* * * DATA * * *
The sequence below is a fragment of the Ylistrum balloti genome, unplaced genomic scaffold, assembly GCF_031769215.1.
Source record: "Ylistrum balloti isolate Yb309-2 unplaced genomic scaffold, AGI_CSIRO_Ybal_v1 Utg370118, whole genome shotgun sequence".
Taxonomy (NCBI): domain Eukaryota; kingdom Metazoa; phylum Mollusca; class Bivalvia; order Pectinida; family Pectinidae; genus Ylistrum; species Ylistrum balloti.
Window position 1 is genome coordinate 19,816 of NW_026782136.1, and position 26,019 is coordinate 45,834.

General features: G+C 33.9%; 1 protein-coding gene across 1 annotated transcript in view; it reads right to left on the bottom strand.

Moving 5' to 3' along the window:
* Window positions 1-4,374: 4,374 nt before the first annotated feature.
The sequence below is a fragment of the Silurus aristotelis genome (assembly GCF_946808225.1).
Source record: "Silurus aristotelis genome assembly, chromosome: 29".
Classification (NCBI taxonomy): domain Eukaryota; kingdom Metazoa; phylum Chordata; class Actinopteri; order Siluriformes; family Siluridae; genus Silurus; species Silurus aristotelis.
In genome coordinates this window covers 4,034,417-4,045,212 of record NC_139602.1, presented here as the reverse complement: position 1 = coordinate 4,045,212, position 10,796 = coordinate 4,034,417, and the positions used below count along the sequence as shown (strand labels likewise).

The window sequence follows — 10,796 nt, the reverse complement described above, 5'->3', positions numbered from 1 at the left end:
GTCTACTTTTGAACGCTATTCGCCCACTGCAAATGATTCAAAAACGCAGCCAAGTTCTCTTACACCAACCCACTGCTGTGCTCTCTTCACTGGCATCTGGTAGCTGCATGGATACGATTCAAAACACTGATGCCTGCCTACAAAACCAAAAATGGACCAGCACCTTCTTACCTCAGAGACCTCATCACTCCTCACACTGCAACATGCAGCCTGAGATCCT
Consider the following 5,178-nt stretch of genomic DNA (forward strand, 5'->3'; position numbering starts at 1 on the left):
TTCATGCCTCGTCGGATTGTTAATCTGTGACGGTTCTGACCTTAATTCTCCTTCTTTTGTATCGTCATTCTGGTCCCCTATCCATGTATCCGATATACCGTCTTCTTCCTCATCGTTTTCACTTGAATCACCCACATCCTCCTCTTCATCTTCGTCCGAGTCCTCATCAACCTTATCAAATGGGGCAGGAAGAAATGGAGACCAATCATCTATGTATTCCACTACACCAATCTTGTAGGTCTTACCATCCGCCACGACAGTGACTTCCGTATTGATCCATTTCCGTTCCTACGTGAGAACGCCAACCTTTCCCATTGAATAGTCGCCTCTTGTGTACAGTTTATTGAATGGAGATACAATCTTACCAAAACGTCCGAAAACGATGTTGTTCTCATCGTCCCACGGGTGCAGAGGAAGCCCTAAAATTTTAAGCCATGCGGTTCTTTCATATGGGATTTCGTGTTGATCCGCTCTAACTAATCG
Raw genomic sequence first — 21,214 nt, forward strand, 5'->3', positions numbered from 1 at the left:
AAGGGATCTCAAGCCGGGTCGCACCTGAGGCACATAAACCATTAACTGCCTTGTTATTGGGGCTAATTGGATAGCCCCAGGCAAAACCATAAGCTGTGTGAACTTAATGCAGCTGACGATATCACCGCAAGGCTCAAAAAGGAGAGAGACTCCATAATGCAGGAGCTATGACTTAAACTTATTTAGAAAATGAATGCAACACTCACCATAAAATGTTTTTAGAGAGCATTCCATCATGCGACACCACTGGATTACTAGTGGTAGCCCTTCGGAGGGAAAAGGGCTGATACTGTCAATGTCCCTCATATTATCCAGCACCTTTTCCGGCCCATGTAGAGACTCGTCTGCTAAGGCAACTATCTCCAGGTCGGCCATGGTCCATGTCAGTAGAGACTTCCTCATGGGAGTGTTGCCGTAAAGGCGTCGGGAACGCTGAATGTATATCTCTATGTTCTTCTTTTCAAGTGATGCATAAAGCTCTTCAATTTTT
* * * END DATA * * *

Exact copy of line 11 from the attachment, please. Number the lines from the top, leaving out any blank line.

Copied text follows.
In genome coordinates this window covers 4,034,417-4,045,212 of record NC_139602.1, presented here as the reverse complement: position 1 = coordinate 4,045,212, position 10,796 = coordinate 4,034,417, and the positions used below count along the sequence as shown (strand labels likewise).